The fact that the virus targets the aged, and those with chronic conditions, has made it impossible for us to simply accept it as fate, since that would be unjust, especially as regards the non-aged, chronically ill. The clash between the virus and medical technology renders it terrifying.

Once you get the fire in the lungs and go on a ventilator, beyond a certain age or with some chronic conditions, your chance of dying is 50%; naked, sedated, wrapped in plastic, a tube snaking down your throat, with no family or friends around you.

There is every indication that, absent a vaccine, COVID-19 could just go round and round and round, taking a fresh slice of the highly-exposed each time.

That is quite aside from the possibility of multiple infections by separate strains, and the occurrence of new viruses entirely. A just-released Spanish study suggests that only 5% of people have developed antibodies to the virus. That would suggest herd immunity is unachievable.

If that were its only effect, we would begin to accept that, to start to alter the way we live together, creating high-risk communities or separates social spaces for example.

And to quietly accept a new and realistic way of thinking about whether and under what conditions one would end one’s life to avoid being drawn into a hospital process that sweeps beyond one’s control. Life would then return to full volume, with a shifted ethic.

But in the meantime it has become clear that the early model of COVID-19 as something that either kills you, or comes and goes, is false.

It now seems that having had COVID-19, even for the young, will leave one with an array of persisting conditions from lung damage to cerebral effects, and that the range and seriousness of this is unknown. So to leave the virus to come around and around again may leave hundreds of thousands, perhaps millions, with life-limiting damage.

That makes a shift to a “fatalist” and targeted model of virus minimisation that much less likely. But let’s face it, if such permanent damage is common and widespread, we don’t really know what to do about this.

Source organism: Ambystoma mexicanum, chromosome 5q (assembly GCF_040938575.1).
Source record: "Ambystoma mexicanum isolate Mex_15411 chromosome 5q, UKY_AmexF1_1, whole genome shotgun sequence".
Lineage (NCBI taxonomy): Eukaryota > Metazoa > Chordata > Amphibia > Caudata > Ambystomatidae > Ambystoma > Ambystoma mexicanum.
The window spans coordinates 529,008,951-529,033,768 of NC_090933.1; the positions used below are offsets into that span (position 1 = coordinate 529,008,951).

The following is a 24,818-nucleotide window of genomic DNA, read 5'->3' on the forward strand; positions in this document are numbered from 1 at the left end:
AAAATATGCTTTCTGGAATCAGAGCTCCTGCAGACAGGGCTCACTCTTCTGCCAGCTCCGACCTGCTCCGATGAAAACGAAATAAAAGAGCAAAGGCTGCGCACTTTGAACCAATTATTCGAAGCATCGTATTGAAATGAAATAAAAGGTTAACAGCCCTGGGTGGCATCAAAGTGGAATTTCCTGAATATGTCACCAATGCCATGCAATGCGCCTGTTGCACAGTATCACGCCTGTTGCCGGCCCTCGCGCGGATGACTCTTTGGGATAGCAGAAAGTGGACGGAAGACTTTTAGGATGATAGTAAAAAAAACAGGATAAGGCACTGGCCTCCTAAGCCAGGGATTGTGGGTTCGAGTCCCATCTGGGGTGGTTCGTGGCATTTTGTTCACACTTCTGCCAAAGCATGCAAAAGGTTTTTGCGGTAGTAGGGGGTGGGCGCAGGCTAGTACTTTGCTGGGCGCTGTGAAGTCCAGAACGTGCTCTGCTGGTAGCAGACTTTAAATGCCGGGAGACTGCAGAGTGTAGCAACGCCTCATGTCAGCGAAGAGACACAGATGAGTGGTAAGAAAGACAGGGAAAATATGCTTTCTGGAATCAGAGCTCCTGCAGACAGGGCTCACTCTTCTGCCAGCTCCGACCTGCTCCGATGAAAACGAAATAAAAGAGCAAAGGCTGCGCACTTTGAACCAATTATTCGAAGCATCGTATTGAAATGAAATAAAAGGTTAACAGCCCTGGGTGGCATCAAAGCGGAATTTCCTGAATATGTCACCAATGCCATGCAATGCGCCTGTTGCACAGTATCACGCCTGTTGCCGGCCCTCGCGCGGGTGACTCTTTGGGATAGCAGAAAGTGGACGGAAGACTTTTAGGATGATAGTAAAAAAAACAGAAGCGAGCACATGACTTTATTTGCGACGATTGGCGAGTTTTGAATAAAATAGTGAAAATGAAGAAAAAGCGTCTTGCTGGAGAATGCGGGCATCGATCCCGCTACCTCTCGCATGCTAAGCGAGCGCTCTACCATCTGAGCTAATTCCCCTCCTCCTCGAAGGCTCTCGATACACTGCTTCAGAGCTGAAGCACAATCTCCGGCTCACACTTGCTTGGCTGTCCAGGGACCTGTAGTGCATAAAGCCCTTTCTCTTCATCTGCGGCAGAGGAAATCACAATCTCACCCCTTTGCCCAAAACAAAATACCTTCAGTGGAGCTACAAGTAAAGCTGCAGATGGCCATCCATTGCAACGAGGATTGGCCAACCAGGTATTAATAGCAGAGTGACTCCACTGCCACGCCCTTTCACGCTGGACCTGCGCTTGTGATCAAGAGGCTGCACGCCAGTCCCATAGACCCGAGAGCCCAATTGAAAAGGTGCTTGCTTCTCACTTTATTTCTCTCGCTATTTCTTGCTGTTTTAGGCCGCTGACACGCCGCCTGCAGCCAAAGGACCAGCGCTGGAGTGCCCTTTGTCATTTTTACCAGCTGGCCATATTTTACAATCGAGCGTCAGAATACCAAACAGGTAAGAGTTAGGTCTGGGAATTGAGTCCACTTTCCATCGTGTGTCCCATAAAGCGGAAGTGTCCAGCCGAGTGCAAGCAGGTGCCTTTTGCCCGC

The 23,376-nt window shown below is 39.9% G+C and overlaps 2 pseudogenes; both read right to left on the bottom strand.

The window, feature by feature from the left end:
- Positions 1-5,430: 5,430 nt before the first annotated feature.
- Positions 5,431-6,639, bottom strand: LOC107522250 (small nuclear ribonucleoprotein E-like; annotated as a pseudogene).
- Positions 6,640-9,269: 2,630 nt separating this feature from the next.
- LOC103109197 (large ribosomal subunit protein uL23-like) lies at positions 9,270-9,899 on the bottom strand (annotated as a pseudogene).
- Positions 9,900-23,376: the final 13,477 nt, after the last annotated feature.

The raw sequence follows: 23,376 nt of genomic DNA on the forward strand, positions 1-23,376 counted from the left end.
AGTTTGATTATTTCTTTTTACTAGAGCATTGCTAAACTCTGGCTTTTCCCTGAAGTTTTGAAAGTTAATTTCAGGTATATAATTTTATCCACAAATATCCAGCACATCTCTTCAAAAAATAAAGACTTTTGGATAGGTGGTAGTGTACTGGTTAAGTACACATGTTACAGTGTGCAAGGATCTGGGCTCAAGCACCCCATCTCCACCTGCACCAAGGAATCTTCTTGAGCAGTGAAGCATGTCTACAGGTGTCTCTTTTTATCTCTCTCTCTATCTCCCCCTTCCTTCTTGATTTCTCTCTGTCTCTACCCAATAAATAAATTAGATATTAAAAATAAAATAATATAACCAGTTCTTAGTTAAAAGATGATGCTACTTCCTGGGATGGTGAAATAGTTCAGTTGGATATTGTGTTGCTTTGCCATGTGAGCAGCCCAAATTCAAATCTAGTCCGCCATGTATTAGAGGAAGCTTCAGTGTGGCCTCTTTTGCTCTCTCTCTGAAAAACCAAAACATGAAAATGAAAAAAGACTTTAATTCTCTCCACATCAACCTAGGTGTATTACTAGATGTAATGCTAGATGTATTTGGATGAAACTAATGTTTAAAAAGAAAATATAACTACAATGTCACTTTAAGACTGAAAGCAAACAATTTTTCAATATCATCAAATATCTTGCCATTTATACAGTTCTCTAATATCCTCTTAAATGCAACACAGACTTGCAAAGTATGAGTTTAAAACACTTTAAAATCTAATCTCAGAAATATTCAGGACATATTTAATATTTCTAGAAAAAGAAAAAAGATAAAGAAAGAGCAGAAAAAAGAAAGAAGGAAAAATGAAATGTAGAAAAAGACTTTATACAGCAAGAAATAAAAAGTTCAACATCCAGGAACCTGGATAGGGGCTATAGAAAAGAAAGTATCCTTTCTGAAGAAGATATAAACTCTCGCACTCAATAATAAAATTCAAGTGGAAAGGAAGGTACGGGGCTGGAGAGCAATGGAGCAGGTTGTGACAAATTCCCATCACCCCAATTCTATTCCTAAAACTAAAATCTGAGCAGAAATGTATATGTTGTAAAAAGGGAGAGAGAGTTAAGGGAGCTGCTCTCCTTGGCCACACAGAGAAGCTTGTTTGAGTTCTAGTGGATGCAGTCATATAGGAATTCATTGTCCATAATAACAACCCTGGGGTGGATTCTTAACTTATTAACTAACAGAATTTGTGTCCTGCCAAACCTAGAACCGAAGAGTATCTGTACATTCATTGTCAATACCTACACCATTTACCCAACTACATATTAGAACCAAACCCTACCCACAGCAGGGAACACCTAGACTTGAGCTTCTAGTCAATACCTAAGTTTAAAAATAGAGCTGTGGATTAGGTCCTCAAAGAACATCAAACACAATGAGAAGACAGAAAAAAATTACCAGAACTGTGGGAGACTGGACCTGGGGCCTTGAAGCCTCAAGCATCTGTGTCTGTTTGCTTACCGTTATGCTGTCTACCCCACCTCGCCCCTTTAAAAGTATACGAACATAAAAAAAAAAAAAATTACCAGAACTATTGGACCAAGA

And we are not even remotely prepared for these occurrences. We have not yet accepted the truth of the virus. The haphazard way in which the lockdown of nine public housing towers in Melbourne is an example.

The fact that police-heavy lockdowns, chaos at the scene, lack of planning for the chronically ill, the lack of a smooth system for supply of food and necessities, and the reliance on charity, shows that no one in the Andrews government had planned for this possibility, which could have been foreseen as part of a “bounceback”, even before the second wave comes.

But so too is the cheap baiting of the Andrews government by its competitors; not because the Andrews government does not deserve it, but because we can be sure that there has been no real second-stage planning anywhere else either, and the same chaotic scramble will occur elsewhere too.

And possibly, just possibly, it won’t happen at all — the thing will be tamped down.

But does anyone believe that this will be the last of these? And that the duty of governments now is anything other than to make real, clear-eyed, comprehensive, and publicly-engaged plans for the fire in the lungs next time?

And does anyone believe we will?

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Peter Fray
Peter Fray
Editor-in-chief of Crikey